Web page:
Saturday, January 30, 2016

Tangelo marmalade


It's citrus season, when some of my favorite fruits are in plentiful supply. All winter, I keep a basket filled with navel oranges and clementines or mandarins on my kitchen counter. They look pretty and they're an easy, good-for-you snack. I send them to school in the small Bears' lunchboxes and I've been know to toss a couple pieces in my bag before leaving the house myself. After the excesses of December (both dietary and monetary), it's nice to have a cheap, healthy and eminently portable food that still feels like a treat.


Last week, I saw some beautiful tangelos in the grocery store. They were very affordable too, and I immediately thought about making marmalade with them. I hadn't made marmalade in two years; the plum-apple jam I'd made the summer before last was so plentiful that I felt we should finish it all before I did much more preserving. We finished it by the middle of this past summer. The time for new marmalade had come.


Have you had a tangelo? It's an interesting fruit, a hybrid of a tangerine and a grapefruit. The skins are deep orange, like a tangerine, and the fruit itself is quite tart with a nice citrus tingle. You can definitely taste both "parent" fruits in a tangelo, and they can be very juicy. These tangelos were really ripe so they were especially full of juice.

Would you like to try making tangelo marmalade? I followed a basic marmalade recipe, ending up with five half-pints of delicious tangelo marmalade for my pantry.

You'll need:
3 lbs. tangelos (about 6 large fruits)
3 cups water
4 cups sugar
Pectin, if needed (I used one tablespoon of powdered low-sugar pectin)

Prepare jam jars, rings and lids. There are lots of ways to do this, but I like to heat and sterilize my jars on a pile of newspaper in a very low oven, 200 degrees. The lids and rings go in a saucepan of water on the stove; bring to a boil and let simmer until needed.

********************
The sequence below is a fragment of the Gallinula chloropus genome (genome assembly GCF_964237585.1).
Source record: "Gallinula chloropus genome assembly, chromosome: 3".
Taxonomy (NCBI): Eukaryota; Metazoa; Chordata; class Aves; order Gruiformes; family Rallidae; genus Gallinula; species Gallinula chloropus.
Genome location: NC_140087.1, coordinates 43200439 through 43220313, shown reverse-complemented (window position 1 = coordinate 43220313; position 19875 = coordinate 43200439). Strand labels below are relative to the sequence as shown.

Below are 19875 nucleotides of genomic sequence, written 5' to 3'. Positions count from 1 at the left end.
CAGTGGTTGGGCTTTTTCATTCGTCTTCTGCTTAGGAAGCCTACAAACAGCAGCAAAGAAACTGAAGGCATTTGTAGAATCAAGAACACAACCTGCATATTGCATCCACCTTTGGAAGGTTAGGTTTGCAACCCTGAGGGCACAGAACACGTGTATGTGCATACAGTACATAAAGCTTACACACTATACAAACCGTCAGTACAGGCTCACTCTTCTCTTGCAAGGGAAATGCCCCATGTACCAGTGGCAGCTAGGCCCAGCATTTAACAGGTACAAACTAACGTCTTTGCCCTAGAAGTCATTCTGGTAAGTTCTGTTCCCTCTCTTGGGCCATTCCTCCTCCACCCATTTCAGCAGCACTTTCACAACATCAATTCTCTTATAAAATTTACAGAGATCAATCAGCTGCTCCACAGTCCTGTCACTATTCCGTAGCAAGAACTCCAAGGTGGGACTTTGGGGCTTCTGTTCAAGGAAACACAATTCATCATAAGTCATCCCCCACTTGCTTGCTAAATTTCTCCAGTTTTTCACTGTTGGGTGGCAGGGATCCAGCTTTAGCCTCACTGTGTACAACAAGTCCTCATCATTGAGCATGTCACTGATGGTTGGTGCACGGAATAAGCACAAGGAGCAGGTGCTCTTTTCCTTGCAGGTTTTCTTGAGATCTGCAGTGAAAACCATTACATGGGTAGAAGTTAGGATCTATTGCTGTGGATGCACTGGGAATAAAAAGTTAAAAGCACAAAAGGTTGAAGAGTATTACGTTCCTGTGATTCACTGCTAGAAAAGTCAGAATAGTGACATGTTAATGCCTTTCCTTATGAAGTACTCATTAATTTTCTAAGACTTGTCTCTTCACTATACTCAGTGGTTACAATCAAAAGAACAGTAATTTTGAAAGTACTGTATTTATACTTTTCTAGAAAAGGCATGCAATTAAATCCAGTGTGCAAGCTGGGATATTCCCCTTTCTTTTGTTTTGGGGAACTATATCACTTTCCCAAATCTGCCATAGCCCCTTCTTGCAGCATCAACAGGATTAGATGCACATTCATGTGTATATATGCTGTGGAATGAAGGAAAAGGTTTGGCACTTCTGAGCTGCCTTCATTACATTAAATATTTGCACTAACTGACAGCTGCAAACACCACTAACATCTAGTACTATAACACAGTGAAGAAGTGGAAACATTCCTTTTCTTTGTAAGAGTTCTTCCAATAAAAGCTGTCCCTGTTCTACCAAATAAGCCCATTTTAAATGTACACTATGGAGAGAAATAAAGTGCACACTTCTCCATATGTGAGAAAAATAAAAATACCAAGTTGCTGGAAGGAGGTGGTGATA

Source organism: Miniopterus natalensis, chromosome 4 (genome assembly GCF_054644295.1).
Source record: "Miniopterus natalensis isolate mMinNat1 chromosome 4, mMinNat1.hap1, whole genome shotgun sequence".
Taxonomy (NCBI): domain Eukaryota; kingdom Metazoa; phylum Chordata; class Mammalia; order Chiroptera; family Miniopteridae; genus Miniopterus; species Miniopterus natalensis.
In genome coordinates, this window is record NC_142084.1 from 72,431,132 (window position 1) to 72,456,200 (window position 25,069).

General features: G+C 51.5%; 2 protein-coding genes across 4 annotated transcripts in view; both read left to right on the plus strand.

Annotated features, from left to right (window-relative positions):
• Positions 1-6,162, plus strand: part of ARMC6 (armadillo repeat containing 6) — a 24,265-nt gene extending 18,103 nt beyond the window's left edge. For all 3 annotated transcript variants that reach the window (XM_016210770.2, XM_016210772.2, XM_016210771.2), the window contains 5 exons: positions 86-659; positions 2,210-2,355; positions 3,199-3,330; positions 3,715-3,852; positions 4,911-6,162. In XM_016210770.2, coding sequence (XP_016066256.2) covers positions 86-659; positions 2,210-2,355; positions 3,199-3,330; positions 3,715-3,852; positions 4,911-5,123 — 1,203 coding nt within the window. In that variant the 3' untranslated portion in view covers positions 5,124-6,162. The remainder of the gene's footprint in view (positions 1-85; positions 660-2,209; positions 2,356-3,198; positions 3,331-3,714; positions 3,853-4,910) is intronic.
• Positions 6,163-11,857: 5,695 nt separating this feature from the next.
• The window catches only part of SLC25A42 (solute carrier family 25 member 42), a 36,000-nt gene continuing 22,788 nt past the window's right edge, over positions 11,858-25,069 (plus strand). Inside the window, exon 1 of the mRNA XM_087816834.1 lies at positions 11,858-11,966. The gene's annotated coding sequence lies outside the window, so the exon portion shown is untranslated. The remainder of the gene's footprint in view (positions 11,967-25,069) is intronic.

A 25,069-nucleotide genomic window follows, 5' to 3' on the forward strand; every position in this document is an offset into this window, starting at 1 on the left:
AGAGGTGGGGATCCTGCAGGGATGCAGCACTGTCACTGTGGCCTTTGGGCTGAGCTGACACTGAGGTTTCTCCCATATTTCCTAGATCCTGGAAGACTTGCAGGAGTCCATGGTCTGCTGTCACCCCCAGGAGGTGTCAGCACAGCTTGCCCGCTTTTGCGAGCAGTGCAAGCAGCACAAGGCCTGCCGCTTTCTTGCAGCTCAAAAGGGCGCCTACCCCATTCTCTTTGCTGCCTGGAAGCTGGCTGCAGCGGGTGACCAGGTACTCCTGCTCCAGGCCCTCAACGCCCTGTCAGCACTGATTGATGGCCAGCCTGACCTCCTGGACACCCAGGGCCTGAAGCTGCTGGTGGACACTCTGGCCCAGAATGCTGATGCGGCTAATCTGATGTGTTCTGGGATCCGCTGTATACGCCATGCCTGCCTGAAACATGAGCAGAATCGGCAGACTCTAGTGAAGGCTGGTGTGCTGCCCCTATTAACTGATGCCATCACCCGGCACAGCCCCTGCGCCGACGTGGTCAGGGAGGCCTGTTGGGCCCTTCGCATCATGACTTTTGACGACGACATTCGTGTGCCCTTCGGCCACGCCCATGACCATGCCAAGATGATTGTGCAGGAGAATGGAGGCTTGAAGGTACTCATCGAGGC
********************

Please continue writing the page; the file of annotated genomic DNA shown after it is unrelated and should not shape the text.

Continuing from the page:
Wash the tangelos thoroughly. Halve the tangelos and extract the juice. Cut the peels into quarters and, using a sharp knife, slice the peels into very thin strips (I like long ribbons of peel in my marmalade but you can cut them as long or short as you like).


Place juice, peels, sugar and water in a large pot. You can use a slotted spoon now to remove any seeds. Bring the mixture to a full boil over high heat, then turn the heat down to simmer (I added the bit of powdered pectin at this point; I wasn't sure if I really needed it, but I've come to look at it as jam-making insurance). The mixture will need to cook for at least 30 minutes (mine took close to 60 minutes before it was ready for canning). Test the fruit mixture on a saucer chilled in the freezer; properly cooked jam will set quickly on the cold surface (another way to tell: if you drag a finger through the cooled blob of jam on the plate and the finger track remains, the jam is ready).


When the mixture is ready, ladle it into hot jars, leaving 1/4-inch head space and wiping rims with a wet paper towel. Quickly add hot lids and rings, screwing on until fingertip-tight. Process jars as desired (I follow USDA canning guidelines, adjusting for my location at high altitude). I filled and processed the four Kerr half-pint canning jars above, and partially filled a fifth jar, which I didn't process since we would be eating it right away. We ate it for lunch that day, while it was still a little warm, spread on sliced Italian bread. It was totally delicious. Cheerful too, the sweet-tart flavor and bright golden-orange color both very welcome in blustery, often-gray January.


"I got the blues thinking of the future, so I left off and made some marmalade. It's amazing how it cheers one up to shred oranges and scrub the floor." - D.H. Lawrence

40 comments:

  1. That looks so good, I'm tempted. The one time I tried to make marmalade I ended up with orange juice. i like your method of testing to see if it's set.

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  2. It looks wonderful. I've never preserved anything because of the sterilization part. But one of these days I am gonna try a quick jam to be eaten within a few days. :) Happy weekend!

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  3. So pinned! That looks amazing. I love a good marmelade on fresh baked bread. :-) Thank you for sharing!

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  4. I have had to lay off the preserving too. Bloke said not to put any more jars in the cupboard or it would come off the wall but I absolutely LOVE marmalade.